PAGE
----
I’m thinking that my previous post still doesn’t explain the theory very well.
The idea is that the GPL depends entirely on copyright, and it only comes into play when someone who has obtained the GPL software (which we’ll refer to as GPL_Project) decides to distribute it in any form, or when they derive code (which we’ll refer to as Derived_Project) from it, and distribute that.
First point: If there is no distribution of either code base, the GPL never comes into play.
Now we hire an engineer to reverse engineer GPL_Project. They create documentation with absolutely NO code that describes how one makes a plugin. This documentation is copyrighted, fully and completely, by the engineer who created it, or the company she assigns it to. It does NOT derive from the GPL_Project, and thus is NOT under the GPL. This is what clean room design cases show - that one can create documentation that does not derive, legally, from the object they are documenting. Companies try to build a stopgap by requiring licensees not reverse engineer their product, but even if this was legally defensible, the GPL does not attempt to do that.
Second point: The documentation is not under the GPL.
Now we hire yet another engineer that takes the documentation, and uses it to create an entirely new piece of code that should, when properly installed, interact with GPL_Project correctly. However, it is developed without actually using GPL_Project, only the documentation. This code can be referred to as Novel_Project.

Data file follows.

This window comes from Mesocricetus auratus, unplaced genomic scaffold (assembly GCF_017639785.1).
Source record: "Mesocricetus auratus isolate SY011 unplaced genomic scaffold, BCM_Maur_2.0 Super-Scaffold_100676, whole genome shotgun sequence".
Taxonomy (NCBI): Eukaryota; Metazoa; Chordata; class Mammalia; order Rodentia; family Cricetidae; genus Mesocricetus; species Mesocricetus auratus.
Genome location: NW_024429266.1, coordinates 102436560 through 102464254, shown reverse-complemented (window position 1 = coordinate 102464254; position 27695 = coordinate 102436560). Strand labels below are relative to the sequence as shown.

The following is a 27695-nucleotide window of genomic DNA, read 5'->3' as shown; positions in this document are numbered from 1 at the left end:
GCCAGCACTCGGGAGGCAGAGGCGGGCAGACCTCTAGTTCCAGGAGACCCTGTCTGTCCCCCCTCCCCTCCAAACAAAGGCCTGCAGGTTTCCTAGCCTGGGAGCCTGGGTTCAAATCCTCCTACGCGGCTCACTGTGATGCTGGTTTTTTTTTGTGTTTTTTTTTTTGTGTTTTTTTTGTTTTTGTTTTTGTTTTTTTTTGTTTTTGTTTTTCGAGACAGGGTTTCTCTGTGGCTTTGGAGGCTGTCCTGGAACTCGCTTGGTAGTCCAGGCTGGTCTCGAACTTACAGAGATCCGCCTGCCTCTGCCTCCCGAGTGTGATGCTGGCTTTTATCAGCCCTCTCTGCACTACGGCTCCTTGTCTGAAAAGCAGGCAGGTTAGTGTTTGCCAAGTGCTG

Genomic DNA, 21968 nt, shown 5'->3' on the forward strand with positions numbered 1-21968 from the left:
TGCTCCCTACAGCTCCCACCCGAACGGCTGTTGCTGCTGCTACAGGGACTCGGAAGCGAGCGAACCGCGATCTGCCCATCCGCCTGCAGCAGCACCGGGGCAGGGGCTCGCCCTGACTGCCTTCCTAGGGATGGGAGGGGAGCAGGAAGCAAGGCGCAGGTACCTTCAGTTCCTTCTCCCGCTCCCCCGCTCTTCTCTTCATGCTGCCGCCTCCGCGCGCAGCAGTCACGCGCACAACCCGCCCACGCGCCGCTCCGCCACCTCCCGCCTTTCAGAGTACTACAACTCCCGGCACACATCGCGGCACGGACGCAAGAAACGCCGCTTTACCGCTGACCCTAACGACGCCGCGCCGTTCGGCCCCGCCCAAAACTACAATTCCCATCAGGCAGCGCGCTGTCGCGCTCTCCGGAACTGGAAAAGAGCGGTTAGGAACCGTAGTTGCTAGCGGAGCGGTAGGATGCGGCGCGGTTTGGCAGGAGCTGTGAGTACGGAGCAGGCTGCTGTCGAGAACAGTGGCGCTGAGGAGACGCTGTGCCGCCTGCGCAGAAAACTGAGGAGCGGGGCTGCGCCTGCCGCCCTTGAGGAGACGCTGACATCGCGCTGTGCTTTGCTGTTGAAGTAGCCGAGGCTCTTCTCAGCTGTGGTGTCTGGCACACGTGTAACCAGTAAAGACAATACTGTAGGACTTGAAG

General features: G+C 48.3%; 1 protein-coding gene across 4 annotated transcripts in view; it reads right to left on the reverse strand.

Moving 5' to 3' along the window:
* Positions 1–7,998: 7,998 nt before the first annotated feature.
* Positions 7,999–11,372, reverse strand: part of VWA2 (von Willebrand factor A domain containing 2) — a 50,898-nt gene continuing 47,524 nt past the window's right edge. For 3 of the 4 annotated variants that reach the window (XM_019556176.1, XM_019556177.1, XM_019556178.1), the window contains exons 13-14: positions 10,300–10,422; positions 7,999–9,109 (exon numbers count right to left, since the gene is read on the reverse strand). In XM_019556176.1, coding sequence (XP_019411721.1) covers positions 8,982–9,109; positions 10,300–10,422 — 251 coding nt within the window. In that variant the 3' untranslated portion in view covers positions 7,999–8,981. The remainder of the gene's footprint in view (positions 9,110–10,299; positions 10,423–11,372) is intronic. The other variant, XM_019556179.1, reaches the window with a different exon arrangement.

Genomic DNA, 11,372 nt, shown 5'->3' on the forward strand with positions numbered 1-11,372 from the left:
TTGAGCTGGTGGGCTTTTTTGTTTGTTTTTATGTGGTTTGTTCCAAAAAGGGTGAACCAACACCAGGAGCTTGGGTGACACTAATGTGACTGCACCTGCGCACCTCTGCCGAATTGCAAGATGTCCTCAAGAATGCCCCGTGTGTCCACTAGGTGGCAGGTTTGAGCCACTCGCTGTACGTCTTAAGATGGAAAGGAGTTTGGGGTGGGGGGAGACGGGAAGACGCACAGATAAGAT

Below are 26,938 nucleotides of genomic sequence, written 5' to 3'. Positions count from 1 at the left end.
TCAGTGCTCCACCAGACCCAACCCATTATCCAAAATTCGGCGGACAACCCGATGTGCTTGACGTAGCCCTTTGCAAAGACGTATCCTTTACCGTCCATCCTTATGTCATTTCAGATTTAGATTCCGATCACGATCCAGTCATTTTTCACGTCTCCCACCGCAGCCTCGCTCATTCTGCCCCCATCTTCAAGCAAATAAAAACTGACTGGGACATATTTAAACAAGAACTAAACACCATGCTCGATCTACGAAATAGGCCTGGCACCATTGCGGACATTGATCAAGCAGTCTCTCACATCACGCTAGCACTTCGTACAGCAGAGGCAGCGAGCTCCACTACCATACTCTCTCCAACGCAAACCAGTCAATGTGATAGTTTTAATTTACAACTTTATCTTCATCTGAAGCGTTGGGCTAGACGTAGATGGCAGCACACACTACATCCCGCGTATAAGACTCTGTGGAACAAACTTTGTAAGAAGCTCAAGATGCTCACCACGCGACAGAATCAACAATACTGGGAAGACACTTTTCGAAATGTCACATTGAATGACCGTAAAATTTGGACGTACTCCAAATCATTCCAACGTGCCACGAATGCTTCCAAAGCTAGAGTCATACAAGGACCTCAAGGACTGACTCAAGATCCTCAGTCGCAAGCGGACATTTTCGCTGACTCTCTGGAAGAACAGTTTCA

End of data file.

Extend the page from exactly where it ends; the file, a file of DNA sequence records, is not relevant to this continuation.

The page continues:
Third point: This Novel_Project is not subject to the GPL. The engineer, or the company he works for, owns the copyright, and it is not derivative of GPL_Project.
Perhaps this engineer sends the Novel_Project down to the first engineer, that does testing, and she sends additional documentation, again with NO CODE, back up to the Novel_Project engineer. This process repeats until both engineers agree the Novel_Project is inter-operating correctly with GPL_Project when installed correctly.
Fourth Point: Novel_Project still is not derivative. Due to the use of clean room engineering, and a clear boundary where only newly generated documentation crosses the barrier up, the Novel_Project is clearly a new work.
Now since ownership of Novel_Project and its copyright clearly belongs to the second engineer, or the company he works for, they can distribute it without worrying about the GPL status of the GPL_Project. The end user who receives a copy of Novel_Project can install it into their GPL_Project instance, and as long as they don’t distribute either piece of code, they are in compliance with the GPL.
This is the theory. Which point do you disbelieve?